FRANKFORT (AP) — Republican Gov. Matt Bevin is eyeing sweeping changes to the state’s criminal justice system during the second legislative session of his term.
Bevin appointed a committee Tuesday to develop what he says will be a compassionate approach to reforming the state’s penal code, which was first written in 1974 and has been added to many times since then. The goal, Bevin said, is to reduce the prison population and save the state money.
“I was elected to fix things that are broken. This is my job,” Bevin said during a news conference in the Capitol rotunda.
State officials have tried to reform the criminal justice system in the past, with mixed results. Reforms passed during the 2011 legislative session and signed into law by former Democratic Gov. Steve Beshear included reducing prison time for nonviolent drug offenders. But in the years since its passage, Kentucky’s prison population has increased to more than 23,500 inmates.
In 2015, in response to a spike in drug overdose deaths, lawmakers passed a much-heralded law that expanded drug addiction programs and increased criminal penalties for drug traffickers. Still, drug overdose deaths rose 16 percent in the first year the law was implemented.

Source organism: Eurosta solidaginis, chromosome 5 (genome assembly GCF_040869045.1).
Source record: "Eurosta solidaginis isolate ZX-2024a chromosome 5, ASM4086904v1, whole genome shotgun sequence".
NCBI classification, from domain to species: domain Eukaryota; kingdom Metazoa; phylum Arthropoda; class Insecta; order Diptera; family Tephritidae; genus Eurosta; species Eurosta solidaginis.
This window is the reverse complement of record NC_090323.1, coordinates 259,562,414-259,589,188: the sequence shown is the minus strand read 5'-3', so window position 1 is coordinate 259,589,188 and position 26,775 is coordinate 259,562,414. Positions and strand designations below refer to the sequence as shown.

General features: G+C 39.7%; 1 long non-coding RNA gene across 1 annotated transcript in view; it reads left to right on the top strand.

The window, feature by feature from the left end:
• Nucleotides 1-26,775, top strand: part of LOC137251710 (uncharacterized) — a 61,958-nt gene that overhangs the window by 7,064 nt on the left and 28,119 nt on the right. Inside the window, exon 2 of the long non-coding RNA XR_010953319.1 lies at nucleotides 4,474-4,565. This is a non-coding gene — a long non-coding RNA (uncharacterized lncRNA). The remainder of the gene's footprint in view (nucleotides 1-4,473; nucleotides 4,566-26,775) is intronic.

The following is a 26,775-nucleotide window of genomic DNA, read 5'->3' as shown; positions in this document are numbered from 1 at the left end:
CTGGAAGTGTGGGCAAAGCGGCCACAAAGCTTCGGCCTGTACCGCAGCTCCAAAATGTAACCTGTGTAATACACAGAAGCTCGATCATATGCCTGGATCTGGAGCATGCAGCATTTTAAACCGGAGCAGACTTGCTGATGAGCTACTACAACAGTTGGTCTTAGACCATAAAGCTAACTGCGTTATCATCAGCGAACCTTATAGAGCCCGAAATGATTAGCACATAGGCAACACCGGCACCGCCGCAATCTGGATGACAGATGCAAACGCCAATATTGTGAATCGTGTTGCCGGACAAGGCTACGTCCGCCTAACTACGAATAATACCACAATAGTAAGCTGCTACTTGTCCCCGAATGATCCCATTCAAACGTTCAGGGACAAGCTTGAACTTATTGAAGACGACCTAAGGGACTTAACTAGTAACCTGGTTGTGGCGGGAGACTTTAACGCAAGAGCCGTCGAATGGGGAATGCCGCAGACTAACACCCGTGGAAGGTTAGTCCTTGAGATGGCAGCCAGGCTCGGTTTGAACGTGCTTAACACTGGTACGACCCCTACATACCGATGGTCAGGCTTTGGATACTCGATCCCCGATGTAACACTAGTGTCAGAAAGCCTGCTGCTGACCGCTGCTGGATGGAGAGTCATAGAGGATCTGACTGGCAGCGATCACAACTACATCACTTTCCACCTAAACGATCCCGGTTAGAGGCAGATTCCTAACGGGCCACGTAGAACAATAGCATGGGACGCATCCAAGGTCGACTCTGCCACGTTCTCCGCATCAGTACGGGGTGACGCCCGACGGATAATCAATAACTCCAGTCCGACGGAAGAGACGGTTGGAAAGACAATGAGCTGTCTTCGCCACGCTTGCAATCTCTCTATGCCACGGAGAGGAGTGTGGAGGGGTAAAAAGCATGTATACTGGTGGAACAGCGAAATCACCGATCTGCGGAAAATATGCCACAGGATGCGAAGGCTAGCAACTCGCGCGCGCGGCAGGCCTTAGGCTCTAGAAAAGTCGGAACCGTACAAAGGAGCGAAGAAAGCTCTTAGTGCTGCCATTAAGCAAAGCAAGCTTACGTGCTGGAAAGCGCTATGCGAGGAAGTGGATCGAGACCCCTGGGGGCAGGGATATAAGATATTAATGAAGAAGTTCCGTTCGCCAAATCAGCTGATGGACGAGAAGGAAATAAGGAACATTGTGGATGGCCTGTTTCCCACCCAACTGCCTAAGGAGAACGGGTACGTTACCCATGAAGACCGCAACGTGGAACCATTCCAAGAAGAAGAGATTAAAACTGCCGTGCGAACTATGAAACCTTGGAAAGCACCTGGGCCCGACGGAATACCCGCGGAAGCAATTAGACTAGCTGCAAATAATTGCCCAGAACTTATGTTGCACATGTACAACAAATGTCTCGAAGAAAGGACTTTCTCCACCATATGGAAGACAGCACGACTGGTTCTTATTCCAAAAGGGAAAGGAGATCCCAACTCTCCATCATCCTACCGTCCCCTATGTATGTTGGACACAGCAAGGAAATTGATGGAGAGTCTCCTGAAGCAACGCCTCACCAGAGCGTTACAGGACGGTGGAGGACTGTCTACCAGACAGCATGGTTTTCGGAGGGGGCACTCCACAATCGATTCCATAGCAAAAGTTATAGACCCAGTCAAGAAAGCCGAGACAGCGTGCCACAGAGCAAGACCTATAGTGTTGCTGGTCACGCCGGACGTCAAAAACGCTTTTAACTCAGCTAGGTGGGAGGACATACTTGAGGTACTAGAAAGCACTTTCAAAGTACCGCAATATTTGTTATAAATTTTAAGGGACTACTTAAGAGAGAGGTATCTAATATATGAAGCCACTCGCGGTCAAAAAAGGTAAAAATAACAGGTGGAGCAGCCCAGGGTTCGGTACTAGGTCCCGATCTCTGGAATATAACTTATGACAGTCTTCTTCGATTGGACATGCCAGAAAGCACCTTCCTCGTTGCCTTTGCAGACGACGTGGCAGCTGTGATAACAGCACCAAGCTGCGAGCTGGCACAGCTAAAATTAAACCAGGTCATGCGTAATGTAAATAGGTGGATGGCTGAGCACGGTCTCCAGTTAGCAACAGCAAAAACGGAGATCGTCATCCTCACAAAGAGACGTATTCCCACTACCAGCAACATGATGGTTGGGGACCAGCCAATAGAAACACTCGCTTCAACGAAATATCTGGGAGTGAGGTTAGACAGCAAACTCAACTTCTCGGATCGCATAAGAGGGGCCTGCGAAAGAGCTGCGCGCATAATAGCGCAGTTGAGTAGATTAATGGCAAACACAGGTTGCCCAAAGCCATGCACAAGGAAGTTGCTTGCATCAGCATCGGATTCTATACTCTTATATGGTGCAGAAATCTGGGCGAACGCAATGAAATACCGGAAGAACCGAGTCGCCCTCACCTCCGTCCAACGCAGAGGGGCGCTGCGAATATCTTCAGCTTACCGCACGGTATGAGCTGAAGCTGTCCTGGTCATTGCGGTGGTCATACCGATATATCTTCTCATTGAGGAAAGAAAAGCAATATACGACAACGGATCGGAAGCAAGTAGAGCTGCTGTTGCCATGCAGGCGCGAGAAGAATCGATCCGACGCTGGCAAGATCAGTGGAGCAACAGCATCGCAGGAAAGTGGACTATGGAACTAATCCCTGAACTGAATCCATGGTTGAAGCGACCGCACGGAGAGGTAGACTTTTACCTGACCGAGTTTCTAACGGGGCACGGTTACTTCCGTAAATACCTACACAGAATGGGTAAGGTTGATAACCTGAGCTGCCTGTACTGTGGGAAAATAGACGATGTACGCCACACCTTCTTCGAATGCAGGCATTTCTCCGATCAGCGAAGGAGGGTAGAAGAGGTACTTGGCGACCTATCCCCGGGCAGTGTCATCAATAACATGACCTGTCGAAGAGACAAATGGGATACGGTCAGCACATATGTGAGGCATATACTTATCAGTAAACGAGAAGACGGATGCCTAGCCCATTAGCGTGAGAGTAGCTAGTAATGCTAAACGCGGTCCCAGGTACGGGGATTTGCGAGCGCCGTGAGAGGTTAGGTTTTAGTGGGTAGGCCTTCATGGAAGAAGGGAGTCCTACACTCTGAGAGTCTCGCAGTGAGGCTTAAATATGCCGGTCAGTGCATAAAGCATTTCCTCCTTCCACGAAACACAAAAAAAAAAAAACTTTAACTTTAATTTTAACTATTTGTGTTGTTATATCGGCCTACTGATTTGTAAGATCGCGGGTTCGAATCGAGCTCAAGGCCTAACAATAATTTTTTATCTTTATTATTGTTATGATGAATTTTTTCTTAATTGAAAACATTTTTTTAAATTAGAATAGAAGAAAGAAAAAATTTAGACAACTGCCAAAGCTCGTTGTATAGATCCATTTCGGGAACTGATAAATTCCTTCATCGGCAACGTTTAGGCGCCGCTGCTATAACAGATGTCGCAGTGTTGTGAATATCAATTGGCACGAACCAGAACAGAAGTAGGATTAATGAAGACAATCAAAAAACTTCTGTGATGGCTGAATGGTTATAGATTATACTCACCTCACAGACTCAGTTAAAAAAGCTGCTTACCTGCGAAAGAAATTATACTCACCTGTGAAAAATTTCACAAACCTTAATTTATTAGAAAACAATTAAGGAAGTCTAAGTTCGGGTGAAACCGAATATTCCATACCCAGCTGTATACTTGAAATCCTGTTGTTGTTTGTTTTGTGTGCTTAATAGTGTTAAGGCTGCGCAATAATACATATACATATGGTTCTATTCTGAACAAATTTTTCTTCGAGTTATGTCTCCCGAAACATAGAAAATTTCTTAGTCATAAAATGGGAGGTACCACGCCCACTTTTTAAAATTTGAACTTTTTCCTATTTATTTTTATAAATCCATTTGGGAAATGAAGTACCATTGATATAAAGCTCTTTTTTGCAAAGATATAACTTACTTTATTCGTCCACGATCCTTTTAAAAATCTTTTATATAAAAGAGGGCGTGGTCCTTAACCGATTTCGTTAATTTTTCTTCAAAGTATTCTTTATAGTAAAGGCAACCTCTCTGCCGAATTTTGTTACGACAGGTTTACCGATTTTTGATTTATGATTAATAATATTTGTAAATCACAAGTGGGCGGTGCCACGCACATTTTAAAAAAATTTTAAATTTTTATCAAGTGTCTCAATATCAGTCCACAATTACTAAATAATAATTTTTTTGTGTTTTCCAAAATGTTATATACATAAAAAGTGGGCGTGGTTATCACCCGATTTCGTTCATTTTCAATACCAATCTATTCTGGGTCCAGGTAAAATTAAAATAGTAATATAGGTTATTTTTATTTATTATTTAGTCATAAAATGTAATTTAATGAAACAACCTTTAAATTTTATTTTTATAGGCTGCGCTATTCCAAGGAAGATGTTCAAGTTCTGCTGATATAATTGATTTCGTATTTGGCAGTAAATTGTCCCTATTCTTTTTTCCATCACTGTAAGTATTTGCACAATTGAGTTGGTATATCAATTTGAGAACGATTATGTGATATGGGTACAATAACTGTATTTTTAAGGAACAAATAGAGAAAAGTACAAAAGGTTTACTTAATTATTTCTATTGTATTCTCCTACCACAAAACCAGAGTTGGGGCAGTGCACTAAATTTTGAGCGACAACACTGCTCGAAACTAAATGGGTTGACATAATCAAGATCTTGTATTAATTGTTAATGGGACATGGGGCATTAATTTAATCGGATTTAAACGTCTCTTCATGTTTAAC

But Bevin is part of a growing movement in Republican politics that focuses less on incarceration and more on rehabilitation. In his first month in office, he angered reform advocates when he repealed an executive order that would automatically restore the voting rights of some convicted felons. But later in the year, he called on Senate Republicans to pass a bill that would allow some convicted felons to vacate their judgments. The Senate passed it, and Bevin signed it into law.
Tuesday, Bevin would not say what reforms he had in mind, other than all ideas will be considered and that none of the reforms would jeopardize public safety. The group had its first meeting about an hour after Bevin announced the committee’s creation, part of what Justice Cabinet Secretary John Tilley said will be an aggressive schedule to come up with a list of reforms in time for the state legislature to consider them when it convenes in January.
“(The penal code) has become a patchwork of dysfunctionality,” Tilley said. “There is no consistency.”
Advocates hope the reforms will include reclassifying some of Kentucky’s felonies into misdemeanors, or lesser offenses. Jenna Moll, deputy director of the bipartisan U.S. Justice Action Network, said lawmakers in Utah two years ago reclassified 150 offenses as infractions, meaning a person would have to pay a fine and not be required to come to court.
West Powell, a 45-year-old who served a year in prison for stealing two car radios 27 years ago, said Kentucky would benefit from sending fewer people to prison.
“When you go to prison, it’s a college for criminals,” he said. “We’ve got to do something about giving these people some type of trade training, education, to give them something to move forward with their lives.”